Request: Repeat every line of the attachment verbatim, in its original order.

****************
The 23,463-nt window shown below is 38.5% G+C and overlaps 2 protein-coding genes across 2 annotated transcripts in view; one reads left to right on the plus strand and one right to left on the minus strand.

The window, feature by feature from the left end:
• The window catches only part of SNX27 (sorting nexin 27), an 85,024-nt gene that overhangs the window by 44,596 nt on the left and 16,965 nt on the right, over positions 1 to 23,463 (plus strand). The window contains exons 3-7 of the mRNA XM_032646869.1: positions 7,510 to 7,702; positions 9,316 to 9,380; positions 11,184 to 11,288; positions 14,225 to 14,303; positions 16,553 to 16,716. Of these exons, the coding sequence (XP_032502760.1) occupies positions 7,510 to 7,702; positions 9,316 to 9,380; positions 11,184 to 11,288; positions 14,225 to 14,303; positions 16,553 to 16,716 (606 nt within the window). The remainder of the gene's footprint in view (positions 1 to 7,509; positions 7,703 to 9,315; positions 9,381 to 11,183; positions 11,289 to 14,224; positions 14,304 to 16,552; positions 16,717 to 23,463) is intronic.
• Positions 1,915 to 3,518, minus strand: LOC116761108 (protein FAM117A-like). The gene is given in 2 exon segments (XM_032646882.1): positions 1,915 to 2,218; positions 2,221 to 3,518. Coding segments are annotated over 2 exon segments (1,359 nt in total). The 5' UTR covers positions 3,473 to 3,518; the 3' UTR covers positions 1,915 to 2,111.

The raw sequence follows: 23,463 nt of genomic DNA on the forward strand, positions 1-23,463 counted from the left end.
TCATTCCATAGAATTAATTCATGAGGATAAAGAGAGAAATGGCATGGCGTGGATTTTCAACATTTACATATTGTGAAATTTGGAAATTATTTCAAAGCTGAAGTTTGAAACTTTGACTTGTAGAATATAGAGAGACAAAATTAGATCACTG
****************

The 23,463-nt window shown below is 38.5% G+C and overlaps 2 protein-coding genes across 2 annotated transcripts in view; one reads left to right on the plus strand and one right to left on the minus strand.

The window, feature by feature from the left end:
• The window catches only part of SNX27 (sorting nexin 27), an 85,024-nt gene that overhangs the window by 44,596 nt on the left and 16,965 nt on the right, over positions 1 to 23,463 (plus strand). The window contains exons 3-7 of the mRNA XM_032646869.1: positions 7,510 to 7,702; positions 9,316 to 9,380; positions 11,184 to 11,288; positions 14,225 to 14,303; positions 16,553 to 16,716. Of these exons, the coding sequence (XP_032502760.1) occupies positions 7,510 to 7,702; positions 9,316 to 9,380; positions 11,184 to 11,288; positions 14,225 to 14,303; positions 16,553 to 16,716 (606 nt within the window). The remainder of the gene's footprint in view (positions 1 to 7,509; positions 7,703 to 9,315; positions 9,381 to 11,183; positions 11,289 to 14,224; positions 14,304 to 16,552; positions 16,717 to 23,463) is intronic.
• Positions 1,915 to 3,518, minus strand: LOC116761108 (protein FAM117A-like). The gene is given in 2 exon segments (XM_032646882.1): positions 1,915 to 2,218; positions 2,221 to 3,518. Coding segments are annotated over 2 exon segments (1,359 nt in total). The 5' UTR covers positions 3,473 to 3,518; the 3' UTR covers positions 1,915 to 2,111.

The raw sequence follows: 23,463 nt of genomic DNA on the forward strand, positions 1-23,463 counted from the left end.
TCATTCCATAGAATTAATTCATGAGGATAAAGAGAGAAATGGCATGGCGTGGATTTTCAACATTTACATATTGTGAAATTTGGAAATTATTTCAAAGCTGAAGTTTGAAACTTTGACTTGTAGAATATAGAGAGACAAAATTAGATCACTG